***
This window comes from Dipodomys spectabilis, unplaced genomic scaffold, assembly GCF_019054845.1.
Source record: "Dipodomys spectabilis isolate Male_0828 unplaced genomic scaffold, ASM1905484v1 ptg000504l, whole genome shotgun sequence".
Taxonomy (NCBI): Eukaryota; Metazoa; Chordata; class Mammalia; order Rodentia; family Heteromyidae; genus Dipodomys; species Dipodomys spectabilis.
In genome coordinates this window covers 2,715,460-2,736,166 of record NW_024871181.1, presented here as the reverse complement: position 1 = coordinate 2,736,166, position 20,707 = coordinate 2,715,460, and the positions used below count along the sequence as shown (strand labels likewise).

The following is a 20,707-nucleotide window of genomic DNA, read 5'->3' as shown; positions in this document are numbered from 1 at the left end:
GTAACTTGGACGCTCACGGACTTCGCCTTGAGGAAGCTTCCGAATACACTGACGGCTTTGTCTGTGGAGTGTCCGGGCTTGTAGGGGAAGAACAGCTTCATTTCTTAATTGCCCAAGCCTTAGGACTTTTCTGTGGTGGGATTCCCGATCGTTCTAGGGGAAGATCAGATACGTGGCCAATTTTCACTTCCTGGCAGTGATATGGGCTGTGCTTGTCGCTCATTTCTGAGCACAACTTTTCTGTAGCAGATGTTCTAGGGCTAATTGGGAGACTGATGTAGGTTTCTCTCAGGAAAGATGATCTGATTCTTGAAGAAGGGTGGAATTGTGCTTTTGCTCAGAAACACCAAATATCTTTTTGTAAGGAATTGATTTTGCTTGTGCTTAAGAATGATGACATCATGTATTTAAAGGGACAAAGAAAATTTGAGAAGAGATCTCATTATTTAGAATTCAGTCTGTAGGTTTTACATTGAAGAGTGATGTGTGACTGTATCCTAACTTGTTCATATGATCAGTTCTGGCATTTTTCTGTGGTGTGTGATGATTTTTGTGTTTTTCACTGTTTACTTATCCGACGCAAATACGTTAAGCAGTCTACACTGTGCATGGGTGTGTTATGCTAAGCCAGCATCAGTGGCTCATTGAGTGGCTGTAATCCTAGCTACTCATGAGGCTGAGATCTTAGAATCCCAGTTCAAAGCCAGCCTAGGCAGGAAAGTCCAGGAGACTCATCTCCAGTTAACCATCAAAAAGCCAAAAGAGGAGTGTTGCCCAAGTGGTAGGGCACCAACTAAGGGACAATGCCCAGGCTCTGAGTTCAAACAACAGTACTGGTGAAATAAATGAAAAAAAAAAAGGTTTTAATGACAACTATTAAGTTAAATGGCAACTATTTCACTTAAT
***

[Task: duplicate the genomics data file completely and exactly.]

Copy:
This window comes from Dipodomys spectabilis, unplaced genomic scaffold, assembly GCF_019054845.1.
Source record: "Dipodomys spectabilis isolate Male_0828 unplaced genomic scaffold, ASM1905484v1 ptg000504l, whole genome shotgun sequence".
Taxonomy (NCBI): Eukaryota; Metazoa; Chordata; class Mammalia; order Rodentia; family Heteromyidae; genus Dipodomys; species Dipodomys spectabilis.
In genome coordinates this window covers 2,715,460-2,736,166 of record NW_024871181.1, presented here as the reverse complement: position 1 = coordinate 2,736,166, position 20,707 = coordinate 2,715,460, and the positions used below count along the sequence as shown (strand labels likewise).

The following is a 20,707-nucleotide window of genomic DNA, read 5'->3' as shown; positions in this document are numbered from 1 at the left end:
GTAACTTGGACGCTCACGGACTTCGCCTTGAGGAAGCTTCCGAATACACTGACGGCTTTGTCTGTGGAGTGTCCGGGCTTGTAGGGGAAGAACAGCTTCATTTCTTAATTGCCCAAGCCTTAGGACTTTTCTGTGGTGGGATTCCCGATCGTTCTAGGGGAAGATCAGATACGTGGCCAATTTTCACTTCCTGGCAGTGATATGGGCTGTGCTTGTCGCTCATTTCTGAGCACAACTTTTCTGTAGCAGATGTTCTAGGGCTAATTGGGAGACTGATGTAGGTTTCTCTCAGGAAAGATGATCTGATTCTTGAAGAAGGGTGGAATTGTGCTTTTGCTCAGAAACACCAAATATCTTTTTGTAAGGAATTGATTTTGCTTGTGCTTAAGAATGATGACATCATGTATTTAAAGGGACAAAGAAAATTTGAGAAGAGATCTCATTATTTAGAATTCAGTCTGTAGGTTTTACATTGAAGAGTGATGTGTGACTGTATCCTAACTTGTTCATATGATCAGTTCTGGCATTTTTCTGTGGTGTGTGATGATTTTTGTGTTTTTCACTGTTTACTTATCCGACGCAAATACGTTAAGCAGTCTACACTGTGCATGGGTGTGTTATGCTAAGCCAGCATCAGTGGCTCATTGAGTGGCTGTAATCCTAGCTACTCATGAGGCTGAGATCTTAGAATCCCAGTTCAAAGCCAGCCTAGGCAGGAAAGTCCAGGAGACTCATCTCCAGTTAACCATCAAAAAGCCAAAAGAGGAGTGTTGCCCAAGTGGTAGGGCACCAACTAAGGGACAATGCCCAGGCTCTGAGTTCAAACAACAGTACTGGTGAAATAAATGAAAAAAAAAAAGGTTTTAATGACAACTATTAAGTTAAATGGCAACTATTTCACTTAAT